Previous fieldwork on these sites has provided information about site size, the pattern of distribution for cultural material across the sites, as well as evidence for several longhouse structures. Field work this summer is designed with several goals in mind. First, we will conduct geophysical testing at both sites in an attempt to locate evidence for palisade lines and longhouse structures. This will have implications for understanding whether these are more permanent village sites, or whether they were seasonally occupied campsites. One specific goal is to determine whether several ridges at Parker Farm are the remnants of palisade lines. We will also test at the Carman site, which is more densely occupied, and more likely to be surrounded by a palisade. Identifying additional longhouses will also indicate more intensive occupation at both sites. Limited test excavations to evaluate the patterns obtained through geophysical testing will be done. In addition, at Parker Farm, we will excavate an area where previous posts and features are suggestive of a structure. We hope to obtain comparative material so we can examine diversity between two structures at this site.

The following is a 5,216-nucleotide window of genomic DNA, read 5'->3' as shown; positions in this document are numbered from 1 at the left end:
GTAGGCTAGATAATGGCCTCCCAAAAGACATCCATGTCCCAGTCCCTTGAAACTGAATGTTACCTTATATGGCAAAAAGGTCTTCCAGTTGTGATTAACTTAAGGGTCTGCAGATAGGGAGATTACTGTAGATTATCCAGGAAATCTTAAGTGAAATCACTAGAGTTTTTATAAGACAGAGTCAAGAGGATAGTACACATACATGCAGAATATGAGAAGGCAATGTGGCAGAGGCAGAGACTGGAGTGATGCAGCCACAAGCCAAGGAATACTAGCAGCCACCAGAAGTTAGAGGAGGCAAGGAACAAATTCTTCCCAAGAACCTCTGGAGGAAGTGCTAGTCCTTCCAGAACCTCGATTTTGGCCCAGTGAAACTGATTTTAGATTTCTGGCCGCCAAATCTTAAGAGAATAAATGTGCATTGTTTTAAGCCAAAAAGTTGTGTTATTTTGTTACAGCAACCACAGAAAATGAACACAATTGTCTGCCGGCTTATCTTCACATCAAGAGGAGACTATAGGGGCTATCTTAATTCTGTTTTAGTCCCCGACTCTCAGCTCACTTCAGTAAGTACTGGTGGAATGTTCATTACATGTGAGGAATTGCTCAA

Students will assist in research at two Cayuga Iroquois sites located in the Appalachian Highlands, which is somewhat marginal for maize horticulture compared with other areas closer to the Lake Ontario Plain. The occupants of these sites seem to have been heavily invested in hunting deer. The period of site occupation occurs during an interval of colder climate which may have ultimately led to the movement of Native groups out of this region by the early 1600s. Conflict also increases in the 1500s between Native American groups, preceding extensive European contact. To the east, dramatic changes were taking place among Native American groups in northeastern North America as a result of direct contact with Europeans. To the west, in central New York State, the effects of contact were less apparent. In this area the most dramatic changes (including a big increase in European trade goods and missionary activities) took place later in the early 1600s. However, we do see the beginnings of change associated with accommodation and resistance to Europeans, and some European trade goods have been found.